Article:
Perhaps you think Washington, D.C., has a problem with corruption. Perhaps you are tired of politicians toadying to lobbyists for campaign donations, of regulators swinging through the revolving door between government and big business.
However awful you may think Washington is now, Donald Trump appears to have a plan that would make it far, far worse.
On Tuesday, Reuters reported on Trump's chilling plan to “purge” the government of civil servants hired during the Obama administration. During a private meeting with donors, New Jersey Gov. Chris Christie, who in addition to being Trump's tragic manservant is also charged with running his presidential transition team, said he had already put together a list of federal employees the Republican nominee would sack once in the White House. Christie said as well that he thought Congress should change the law to make firing civil servants simpler, all in order to prevent “burrowing”—the practice of turning political appointees into career employees so that they can continue on in the next administration.
As my colleague Elliot Hannon noted, cleansing the government of opposition party members is something you would expect from a third-world strongman, not an American president. It would be a fundamentally destabilizing attack on the basic functions of government, which rely on the continuity provided by career officials insulated from electoral politics. It would bring back the specter of rampant political patronage. It is completely nuts.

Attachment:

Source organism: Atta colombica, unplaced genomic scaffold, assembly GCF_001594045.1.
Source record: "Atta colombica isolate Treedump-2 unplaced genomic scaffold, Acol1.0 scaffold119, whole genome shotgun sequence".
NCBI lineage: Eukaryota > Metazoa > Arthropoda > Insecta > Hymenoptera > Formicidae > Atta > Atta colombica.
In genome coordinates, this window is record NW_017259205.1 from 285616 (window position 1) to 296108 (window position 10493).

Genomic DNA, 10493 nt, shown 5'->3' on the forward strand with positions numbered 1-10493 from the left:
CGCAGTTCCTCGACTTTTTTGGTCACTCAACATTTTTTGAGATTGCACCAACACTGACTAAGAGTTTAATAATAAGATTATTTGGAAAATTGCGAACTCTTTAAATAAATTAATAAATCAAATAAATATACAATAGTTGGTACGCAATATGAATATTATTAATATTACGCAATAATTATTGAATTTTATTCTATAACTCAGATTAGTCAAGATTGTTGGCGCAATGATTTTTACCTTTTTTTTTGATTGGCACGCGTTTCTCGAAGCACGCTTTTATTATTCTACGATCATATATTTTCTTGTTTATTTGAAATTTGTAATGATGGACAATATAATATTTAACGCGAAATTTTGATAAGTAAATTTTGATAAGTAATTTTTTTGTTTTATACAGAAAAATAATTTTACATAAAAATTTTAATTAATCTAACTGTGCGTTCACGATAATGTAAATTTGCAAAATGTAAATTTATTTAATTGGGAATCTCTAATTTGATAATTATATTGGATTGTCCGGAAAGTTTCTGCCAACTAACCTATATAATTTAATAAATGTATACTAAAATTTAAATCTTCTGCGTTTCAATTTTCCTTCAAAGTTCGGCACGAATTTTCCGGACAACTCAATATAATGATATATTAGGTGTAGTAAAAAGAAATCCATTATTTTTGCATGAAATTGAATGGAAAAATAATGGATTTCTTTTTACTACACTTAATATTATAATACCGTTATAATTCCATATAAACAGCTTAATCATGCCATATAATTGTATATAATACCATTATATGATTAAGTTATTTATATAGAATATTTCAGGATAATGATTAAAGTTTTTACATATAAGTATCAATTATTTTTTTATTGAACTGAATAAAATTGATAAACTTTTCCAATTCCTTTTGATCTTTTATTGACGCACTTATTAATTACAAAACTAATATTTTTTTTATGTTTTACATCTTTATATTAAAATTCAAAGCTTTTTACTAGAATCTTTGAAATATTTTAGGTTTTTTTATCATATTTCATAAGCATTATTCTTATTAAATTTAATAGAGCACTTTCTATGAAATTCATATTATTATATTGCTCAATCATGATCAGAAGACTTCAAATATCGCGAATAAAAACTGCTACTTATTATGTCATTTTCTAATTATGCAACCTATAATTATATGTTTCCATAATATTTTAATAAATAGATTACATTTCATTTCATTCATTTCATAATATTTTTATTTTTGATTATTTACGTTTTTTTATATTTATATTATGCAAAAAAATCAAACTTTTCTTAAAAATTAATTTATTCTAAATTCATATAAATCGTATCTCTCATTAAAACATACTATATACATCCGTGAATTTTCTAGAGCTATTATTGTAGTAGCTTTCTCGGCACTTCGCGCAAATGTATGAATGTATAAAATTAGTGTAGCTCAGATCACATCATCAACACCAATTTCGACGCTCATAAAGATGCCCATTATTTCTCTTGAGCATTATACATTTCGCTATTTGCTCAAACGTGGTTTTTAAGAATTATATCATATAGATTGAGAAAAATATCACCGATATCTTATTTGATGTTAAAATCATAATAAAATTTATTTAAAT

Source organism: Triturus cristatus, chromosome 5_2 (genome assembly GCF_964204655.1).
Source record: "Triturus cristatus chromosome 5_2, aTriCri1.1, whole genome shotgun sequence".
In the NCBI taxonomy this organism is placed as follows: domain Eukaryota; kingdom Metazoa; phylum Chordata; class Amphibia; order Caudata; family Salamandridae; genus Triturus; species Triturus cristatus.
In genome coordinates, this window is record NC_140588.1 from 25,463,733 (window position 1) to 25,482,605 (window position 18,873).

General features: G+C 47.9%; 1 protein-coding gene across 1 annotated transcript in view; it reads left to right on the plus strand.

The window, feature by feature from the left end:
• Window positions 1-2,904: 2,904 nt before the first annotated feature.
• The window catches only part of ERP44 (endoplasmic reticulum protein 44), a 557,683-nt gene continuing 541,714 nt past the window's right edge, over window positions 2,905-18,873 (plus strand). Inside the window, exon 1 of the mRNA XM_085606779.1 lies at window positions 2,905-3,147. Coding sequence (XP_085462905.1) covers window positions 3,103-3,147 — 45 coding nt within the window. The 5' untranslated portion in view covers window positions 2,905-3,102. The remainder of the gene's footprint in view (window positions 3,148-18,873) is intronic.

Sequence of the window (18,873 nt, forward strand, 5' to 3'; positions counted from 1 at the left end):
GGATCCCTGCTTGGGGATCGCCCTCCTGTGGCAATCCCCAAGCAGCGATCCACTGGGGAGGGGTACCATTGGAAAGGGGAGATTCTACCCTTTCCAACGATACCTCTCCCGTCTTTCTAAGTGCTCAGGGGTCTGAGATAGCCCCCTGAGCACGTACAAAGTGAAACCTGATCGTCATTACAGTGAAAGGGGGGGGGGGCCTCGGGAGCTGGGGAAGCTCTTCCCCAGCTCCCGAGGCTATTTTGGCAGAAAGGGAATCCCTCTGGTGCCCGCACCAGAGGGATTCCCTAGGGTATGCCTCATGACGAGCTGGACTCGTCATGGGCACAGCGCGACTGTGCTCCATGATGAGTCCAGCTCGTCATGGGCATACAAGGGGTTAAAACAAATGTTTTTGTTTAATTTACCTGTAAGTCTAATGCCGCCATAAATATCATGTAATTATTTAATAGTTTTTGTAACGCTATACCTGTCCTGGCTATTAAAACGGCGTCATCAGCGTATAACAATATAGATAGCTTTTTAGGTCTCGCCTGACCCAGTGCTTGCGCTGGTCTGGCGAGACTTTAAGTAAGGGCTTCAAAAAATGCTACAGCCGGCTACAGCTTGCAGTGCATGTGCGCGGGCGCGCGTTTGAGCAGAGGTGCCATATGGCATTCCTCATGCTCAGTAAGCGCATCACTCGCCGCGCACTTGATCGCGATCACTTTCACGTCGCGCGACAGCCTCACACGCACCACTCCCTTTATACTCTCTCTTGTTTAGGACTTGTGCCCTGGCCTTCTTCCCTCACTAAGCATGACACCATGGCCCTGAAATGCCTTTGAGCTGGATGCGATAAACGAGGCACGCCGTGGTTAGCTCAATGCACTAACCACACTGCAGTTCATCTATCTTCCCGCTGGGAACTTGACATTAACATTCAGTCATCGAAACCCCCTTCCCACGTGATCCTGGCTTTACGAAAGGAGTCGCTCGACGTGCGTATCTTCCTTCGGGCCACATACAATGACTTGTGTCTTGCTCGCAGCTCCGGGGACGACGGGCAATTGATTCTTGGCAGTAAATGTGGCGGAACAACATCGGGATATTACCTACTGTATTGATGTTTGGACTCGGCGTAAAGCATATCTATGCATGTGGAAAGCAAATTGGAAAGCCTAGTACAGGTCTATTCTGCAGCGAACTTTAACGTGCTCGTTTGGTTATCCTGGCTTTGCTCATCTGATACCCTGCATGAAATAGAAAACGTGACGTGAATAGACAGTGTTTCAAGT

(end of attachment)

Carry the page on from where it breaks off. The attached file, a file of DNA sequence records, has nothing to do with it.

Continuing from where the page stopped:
And yet that's not even close to where things end. Tacked onto the end of its report, Reuters notes the following:
Christie added that the Trump team wants to let businesspeople serve in government part time without having to give up their jobs in the private sector. Trump frequently says he is better equipped to be president because of his business experience.
Now, there are certainly examples of presidents appointing advisers from the private sector—General Electric CEO Jeff Immelt was Obama's "jobs czar," which is to say, he headed up a panel on creating work.
That's not what this sounds like. It sounds like Donald Trump's plan to shake up Washington is to pack it chock full of conflicts of interests. Forget the revolving door. In Trumplandia, there will be no door. Business people will be able to happily continue drawing a salary from their corporate employers while pulling the levers of government. Given the atrophied state of our anti-corruption laws, there wouldn't be much to prevent the transformation of Washington into an exercise in grift far more explicit and pervasive than anything that exists now.
The charitable reading here is that the Trump camp just doesn't sense why any of this might be a problem—that it quaintly views this tossed off idea as a convenient way to lure more private-sector talent into the halls of government. But the fact that Christie is sharing these plans behind closed doors with donors casts a serious shadow of impropriety over the whole thing. (Reuters obtained recordings of the meeting. The Trump campaign declined the wire service's request for comment.) It doesn't take a great leap of imagination to read this as him saying, “Hey, look how easy it will be to get your man on the inside.”
In a way, this is predictable, coming as it does from a nominee who has refused to give up his vast international business interests while campaigning for the White House, and who will just hand them off to his children if elected. Trump is nothing if not a walking conflict of interest. Apparently, he'd like to reshape Washington in his own image.